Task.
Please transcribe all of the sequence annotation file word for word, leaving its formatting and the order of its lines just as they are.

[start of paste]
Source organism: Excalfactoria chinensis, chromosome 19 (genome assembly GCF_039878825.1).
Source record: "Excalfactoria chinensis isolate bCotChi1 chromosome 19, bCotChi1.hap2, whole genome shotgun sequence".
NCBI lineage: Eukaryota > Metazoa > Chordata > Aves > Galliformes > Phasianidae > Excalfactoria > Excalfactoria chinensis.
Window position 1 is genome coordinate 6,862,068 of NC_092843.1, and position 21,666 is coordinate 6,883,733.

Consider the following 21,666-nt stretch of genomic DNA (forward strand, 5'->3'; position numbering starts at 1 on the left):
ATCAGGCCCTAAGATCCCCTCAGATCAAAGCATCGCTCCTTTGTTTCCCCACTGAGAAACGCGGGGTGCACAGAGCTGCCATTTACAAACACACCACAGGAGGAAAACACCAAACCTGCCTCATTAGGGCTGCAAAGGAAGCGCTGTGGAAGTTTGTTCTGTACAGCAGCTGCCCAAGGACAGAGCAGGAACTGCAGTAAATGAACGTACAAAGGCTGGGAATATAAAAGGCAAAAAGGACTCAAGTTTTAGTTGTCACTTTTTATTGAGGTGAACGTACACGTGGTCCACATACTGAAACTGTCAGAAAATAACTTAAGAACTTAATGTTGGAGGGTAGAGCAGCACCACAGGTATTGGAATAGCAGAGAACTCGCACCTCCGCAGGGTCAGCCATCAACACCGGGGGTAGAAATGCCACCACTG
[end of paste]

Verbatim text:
Source organism: Excalfactoria chinensis, chromosome 19 (genome assembly GCF_039878825.1).
Source record: "Excalfactoria chinensis isolate bCotChi1 chromosome 19, bCotChi1.hap2, whole genome shotgun sequence".
NCBI lineage: Eukaryota > Metazoa > Chordata > Aves > Galliformes > Phasianidae > Excalfactoria > Excalfactoria chinensis.
Window position 1 is genome coordinate 6,862,068 of NC_092843.1, and position 21,666 is coordinate 6,883,733.

Consider the following 21,666-nt stretch of genomic DNA (forward strand, 5'->3'; position numbering starts at 1 on the left):
ATCAGGCCCTAAGATCCCCTCAGATCAAAGCATCGCTCCTTTGTTTCCCCACTGAGAAACGCGGGGTGCACAGAGCTGCCATTTACAAACACACCACAGGAGGAAAACACCAAACCTGCCTCATTAGGGCTGCAAAGGAAGCGCTGTGGAAGTTTGTTCTGTACAGCAGCTGCCCAAGGACAGAGCAGGAACTGCAGTAAATGAACGTACAAAGGCTGGGAATATAAAAGGCAAAAAGGACTCAAGTTTTAGTTGTCACTTTTTATTGAGGTGAACGTACACGTGGTCCACATACTGAAACTGTCAGAAAATAACTTAAGAACTTAATGTTGGAGGGTAGAGCAGCACCACAGGTATTGGAATAGCAGAGAACTCGCACCTCCGCAGGGTCAGCCATCAACACCGGGGGTAGAAATGCCACCACTG